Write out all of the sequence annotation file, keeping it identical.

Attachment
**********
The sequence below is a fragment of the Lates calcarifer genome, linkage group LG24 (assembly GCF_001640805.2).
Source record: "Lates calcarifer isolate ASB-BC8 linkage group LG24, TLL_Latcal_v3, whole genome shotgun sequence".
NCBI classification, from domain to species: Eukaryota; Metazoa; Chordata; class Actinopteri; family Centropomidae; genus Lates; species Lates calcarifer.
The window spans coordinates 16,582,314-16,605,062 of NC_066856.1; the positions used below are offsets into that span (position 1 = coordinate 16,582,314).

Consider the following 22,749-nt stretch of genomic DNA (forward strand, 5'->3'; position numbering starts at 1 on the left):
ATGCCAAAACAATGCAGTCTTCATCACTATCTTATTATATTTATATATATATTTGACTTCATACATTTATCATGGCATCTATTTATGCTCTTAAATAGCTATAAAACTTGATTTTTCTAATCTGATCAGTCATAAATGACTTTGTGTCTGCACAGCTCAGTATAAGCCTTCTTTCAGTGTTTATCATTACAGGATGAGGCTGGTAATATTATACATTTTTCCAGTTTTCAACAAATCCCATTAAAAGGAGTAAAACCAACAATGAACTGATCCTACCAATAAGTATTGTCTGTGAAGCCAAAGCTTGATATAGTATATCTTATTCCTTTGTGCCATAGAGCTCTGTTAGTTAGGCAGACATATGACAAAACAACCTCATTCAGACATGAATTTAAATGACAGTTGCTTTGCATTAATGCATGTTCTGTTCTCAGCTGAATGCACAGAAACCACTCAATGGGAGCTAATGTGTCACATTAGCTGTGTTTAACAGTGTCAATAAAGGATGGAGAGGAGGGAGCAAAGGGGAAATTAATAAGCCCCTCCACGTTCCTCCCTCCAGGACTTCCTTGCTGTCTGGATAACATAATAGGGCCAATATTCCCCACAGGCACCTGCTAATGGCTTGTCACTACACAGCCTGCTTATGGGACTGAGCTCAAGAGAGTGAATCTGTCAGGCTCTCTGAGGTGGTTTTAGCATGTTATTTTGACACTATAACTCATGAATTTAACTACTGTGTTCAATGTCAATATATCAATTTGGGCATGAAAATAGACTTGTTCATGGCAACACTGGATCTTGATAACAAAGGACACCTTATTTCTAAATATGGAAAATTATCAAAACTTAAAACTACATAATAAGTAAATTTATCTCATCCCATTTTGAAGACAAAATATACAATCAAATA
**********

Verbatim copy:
The sequence below is a fragment of the Lates calcarifer genome, linkage group LG24 (assembly GCF_001640805.2).
Source record: "Lates calcarifer isolate ASB-BC8 linkage group LG24, TLL_Latcal_v3, whole genome shotgun sequence".
NCBI classification, from domain to species: Eukaryota; Metazoa; Chordata; class Actinopteri; family Centropomidae; genus Lates; species Lates calcarifer.
The window spans coordinates 16,582,314-16,605,062 of NC_066856.1; the positions used below are offsets into that span (position 1 = coordinate 16,582,314).

Consider the following 22,749-nt stretch of genomic DNA (forward strand, 5'->3'; position numbering starts at 1 on the left):
ATGCCAAAACAATGCAGTCTTCATCACTATCTTATTATATTTATATATATATTTGACTTCATACATTTATCATGGCATCTATTTATGCTCTTAAATAGCTATAAAACTTGATTTTTCTAATCTGATCAGTCATAAATGACTTTGTGTCTGCACAGCTCAGTATAAGCCTTCTTTCAGTGTTTATCATTACAGGATGAGGCTGGTAATATTATACATTTTTCCAGTTTTCAACAAATCCCATTAAAAGGAGTAAAACCAACAATGAACTGATCCTACCAATAAGTATTGTCTGTGAAGCCAAAGCTTGATATAGTATATCTTATTCCTTTGTGCCATAGAGCTCTGTTAGTTAGGCAGACATATGACAAAACAACCTCATTCAGACATGAATTTAAATGACAGTTGCTTTGCATTAATGCATGTTCTGTTCTCAGCTGAATGCACAGAAACCACTCAATGGGAGCTAATGTGTCACATTAGCTGTGTTTAACAGTGTCAATAAAGGATGGAGAGGAGGGAGCAAAGGGGAAATTAATAAGCCCCTCCACGTTCCTCCCTCCAGGACTTCCTTGCTGTCTGGATAACATAATAGGGCCAATATTCCCCACAGGCACCTGCTAATGGCTTGTCACTACACAGCCTGCTTATGGGACTGAGCTCAAGAGAGTGAATCTGTCAGGCTCTCTGAGGTGGTTTTAGCATGTTATTTTGACACTATAACTCATGAATTTAACTACTGTGTTCAATGTCAATATATCAATTTGGGCATGAAAATAGACTTGTTCATGGCAACACTGGATCTTGATAACAAAGGACACCTTATTTCTAAATATGGAAAATTATCAAAACTTAAAACTACATAATAAGTAAATTTATCTCATCCCATTTTGAAGACAAAATATACAATCAAATA